How’s your summer going? Every season has its meat stereotypes, but summertime presents an entire smorgasbord for studying the sexual politics of meat: Have you felt the need to get a cologne that smells like barbecued meat? Or been tempted to buy Esquire’s “Eat Like a Man” cookbook to learn how to cook “manly protein”? Maybe you subscribe to The Family Handyman and are following their advice for grilling. They entitled their article “Men. Meat. Fire! (And beer).” They depict an excited 30 something white man, standing over an outdoor grill, about to flip some piece of dead animal flesh. Maybe your father or grandfather has handed you their copy of the AARP magazine, opened to “The Steaks Were High: A big ol’ rib eye bridges the gap between a father and son.” Maybe you heard about the firefighter who goes back to eating meat because the other vegetarian in the firefighter’s group is known to be a coward.
All of these together represent the most recent examples of what I have called “the sexual politics of meat.”
Statistically, it is true, American men eat more “beef” than women. A lot of industries need American men to continue to eat beef—to begin with the beef industry, but also steakhouses, fast food burger joints, magazines that help to establish just what is “manly” and what is not, and then, let’s not forget, open-heart surgeons.
During “The Sexual Politics of Meat Slide Show” I show a famous Burger King commercial.
When the commercial is over, I point out all the stereotypes and put downs about feminism that exist in the commercial: throwing over the “soccer mom’s car,” the idea that men should burn their underwear based on the idea that women once burned their bras in protest (they didn’t), and the use of the tune to the “anthem of the women’s liberation movement.” But equally important is the coercive message that this is what men should do—eat dead animals.
Anthropologists who accept the sexual politics of meat might claim this emphasis on man the backyard griller and burger chewer is an understandable reclamation of man the hunter, the domesticated urbanite given a chance to reclaim his “primal needs.”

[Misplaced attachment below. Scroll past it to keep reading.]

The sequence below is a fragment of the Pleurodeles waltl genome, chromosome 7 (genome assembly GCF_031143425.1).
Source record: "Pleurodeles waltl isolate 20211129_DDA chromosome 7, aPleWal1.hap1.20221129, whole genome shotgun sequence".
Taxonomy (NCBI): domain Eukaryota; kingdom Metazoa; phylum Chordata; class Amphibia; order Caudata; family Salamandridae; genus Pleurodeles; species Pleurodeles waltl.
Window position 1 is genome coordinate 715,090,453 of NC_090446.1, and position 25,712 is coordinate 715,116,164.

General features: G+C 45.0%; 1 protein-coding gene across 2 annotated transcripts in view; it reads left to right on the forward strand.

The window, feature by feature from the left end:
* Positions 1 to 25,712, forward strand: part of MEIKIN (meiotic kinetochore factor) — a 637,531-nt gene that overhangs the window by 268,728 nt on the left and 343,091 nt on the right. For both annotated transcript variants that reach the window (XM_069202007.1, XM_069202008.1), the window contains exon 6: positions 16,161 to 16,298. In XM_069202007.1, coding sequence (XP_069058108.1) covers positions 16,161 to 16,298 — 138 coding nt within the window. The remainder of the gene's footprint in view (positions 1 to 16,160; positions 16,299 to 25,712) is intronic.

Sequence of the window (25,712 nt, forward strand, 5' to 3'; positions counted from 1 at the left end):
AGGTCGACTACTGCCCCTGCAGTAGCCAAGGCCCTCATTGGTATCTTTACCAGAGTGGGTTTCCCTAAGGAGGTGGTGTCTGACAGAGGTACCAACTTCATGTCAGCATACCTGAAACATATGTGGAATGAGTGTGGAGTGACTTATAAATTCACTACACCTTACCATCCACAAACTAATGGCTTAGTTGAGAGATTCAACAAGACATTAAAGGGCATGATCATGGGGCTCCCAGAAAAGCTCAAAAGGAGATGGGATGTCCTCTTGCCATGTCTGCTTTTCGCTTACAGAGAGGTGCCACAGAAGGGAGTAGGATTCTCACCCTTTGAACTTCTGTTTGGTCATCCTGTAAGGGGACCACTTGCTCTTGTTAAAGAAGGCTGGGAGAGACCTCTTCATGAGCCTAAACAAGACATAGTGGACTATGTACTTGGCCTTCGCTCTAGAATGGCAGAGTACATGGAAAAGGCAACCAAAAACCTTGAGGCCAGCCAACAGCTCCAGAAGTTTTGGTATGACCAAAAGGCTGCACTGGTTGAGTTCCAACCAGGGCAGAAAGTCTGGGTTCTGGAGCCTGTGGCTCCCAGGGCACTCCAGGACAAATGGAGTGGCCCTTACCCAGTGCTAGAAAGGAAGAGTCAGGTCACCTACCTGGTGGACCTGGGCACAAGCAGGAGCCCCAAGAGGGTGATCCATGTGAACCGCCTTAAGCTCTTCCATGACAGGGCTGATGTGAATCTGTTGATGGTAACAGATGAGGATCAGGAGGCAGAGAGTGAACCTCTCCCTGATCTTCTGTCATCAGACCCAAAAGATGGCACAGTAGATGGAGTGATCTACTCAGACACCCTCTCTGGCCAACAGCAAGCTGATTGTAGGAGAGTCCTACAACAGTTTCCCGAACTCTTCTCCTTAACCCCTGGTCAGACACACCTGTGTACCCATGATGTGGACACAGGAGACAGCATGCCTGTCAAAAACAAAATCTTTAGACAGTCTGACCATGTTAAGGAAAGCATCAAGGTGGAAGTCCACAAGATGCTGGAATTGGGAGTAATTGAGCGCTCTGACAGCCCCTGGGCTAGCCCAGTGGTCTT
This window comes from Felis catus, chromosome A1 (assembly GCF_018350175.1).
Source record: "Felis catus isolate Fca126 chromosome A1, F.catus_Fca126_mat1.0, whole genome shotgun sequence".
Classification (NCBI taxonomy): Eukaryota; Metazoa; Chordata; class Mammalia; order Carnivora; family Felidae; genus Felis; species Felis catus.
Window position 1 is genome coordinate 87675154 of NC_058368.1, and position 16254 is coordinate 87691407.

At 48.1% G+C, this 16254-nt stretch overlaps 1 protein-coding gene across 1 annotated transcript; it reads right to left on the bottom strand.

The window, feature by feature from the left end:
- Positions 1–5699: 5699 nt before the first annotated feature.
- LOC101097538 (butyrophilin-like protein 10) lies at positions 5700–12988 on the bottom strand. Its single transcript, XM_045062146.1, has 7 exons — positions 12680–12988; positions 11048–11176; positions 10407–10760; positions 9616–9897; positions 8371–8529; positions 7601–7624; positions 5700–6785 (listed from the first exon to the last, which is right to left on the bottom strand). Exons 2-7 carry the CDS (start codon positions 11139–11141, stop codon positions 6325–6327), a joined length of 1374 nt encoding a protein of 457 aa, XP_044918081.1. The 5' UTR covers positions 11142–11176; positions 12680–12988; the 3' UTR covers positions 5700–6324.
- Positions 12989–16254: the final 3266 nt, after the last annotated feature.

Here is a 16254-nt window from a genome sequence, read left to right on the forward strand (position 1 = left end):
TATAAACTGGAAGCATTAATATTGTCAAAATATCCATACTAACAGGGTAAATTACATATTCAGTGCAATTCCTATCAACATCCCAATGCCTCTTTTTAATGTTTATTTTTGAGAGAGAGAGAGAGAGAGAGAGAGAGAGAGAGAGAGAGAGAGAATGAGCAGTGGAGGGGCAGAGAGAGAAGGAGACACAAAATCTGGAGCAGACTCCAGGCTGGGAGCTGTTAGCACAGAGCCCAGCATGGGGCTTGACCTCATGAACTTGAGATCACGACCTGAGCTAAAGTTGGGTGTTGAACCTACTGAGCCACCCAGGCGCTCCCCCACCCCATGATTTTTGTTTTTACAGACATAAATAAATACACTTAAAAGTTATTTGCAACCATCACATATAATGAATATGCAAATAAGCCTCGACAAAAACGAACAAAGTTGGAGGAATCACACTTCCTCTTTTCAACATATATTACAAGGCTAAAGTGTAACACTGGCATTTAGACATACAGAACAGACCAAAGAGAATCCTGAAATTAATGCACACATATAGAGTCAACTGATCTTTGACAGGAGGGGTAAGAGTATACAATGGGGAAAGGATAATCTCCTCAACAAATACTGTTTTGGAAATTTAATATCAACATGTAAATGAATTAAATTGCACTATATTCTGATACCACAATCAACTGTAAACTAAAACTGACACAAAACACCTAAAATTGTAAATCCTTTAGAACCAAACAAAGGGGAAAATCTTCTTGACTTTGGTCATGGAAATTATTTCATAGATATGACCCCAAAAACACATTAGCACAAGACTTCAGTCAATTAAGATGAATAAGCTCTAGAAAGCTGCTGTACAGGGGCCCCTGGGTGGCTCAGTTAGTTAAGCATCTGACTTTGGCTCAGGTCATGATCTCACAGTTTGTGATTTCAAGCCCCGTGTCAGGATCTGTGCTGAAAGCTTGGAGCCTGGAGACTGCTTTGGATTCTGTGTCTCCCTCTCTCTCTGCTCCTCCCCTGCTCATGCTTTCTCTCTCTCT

But I see it as part of the recuperative aspects of the sexual politics of meat. I see a message that seems to be saying “you men, you can get in touch with your inner neolithic, caveman self, let your inner carnivorous juices flow. Overcome wimpiness! Find freedom.” When I see a message like that, I think, where does this anxiety about male identify come from? So, veganism is such a powerful challenge to the way men think about themselves that in and of itself it can undermine cultural stereotypes!
Isn’t there something a little ironic that the equating of meat with freedom and strength requires accepting cultural dictates (non-freedom) and being afraid to challenge stereotypes (surely a form of weakness) and benefiting from some entirely cowardly ways of treating and killing animals?
Perhaps there’s something encouraging that so many different cultural arbiters—from the magazine for over 50s (AARP) to Esquire, from fast food places to cologne makers, anxiously reassert this connection. Maybe their anxiety to assert the connection indicates it is already fraying.
Maybe this attempt to maintain a cultural consensus shows that, well, the steer is already out of the barn. Far may he run!
Perhaps the need to constantly reinforce the association of meat eating and men suggests that it is indeed a fragile association. If the burden of maintaining or upholding gender stereotypes relies on what, or who, you eat for lunch, then they are already at a pretty shaky place.
I know animal rights activists who, when they speak at high schools and colleges are asked “won’t being a vegan make me a wimp?” Wimp—coded for sissy, not man enough. The sexual politics of meat creates anxiety about rules and expectations about consumption.
It’s the 21st century. We’re remaking ourselves on our blogs, our tweets, and on facebook or google+. We can control interpretations. How? Make new associations. Strength comes from refusing to be culturally coerced into eating meat. Refuse the anxiety; change the expectation.
Breaking stereotypes may feel hard, but there are a lot more people out there doing that than are recognized. Moreover, at least one study has shown that as we become vegetarians, we actually change our brains, and become more compassionate.
Perhaps opening our hearts will reduce the need for surgeons to do so decades from now.
There’s no need to be grilled because of who’s not on your grill.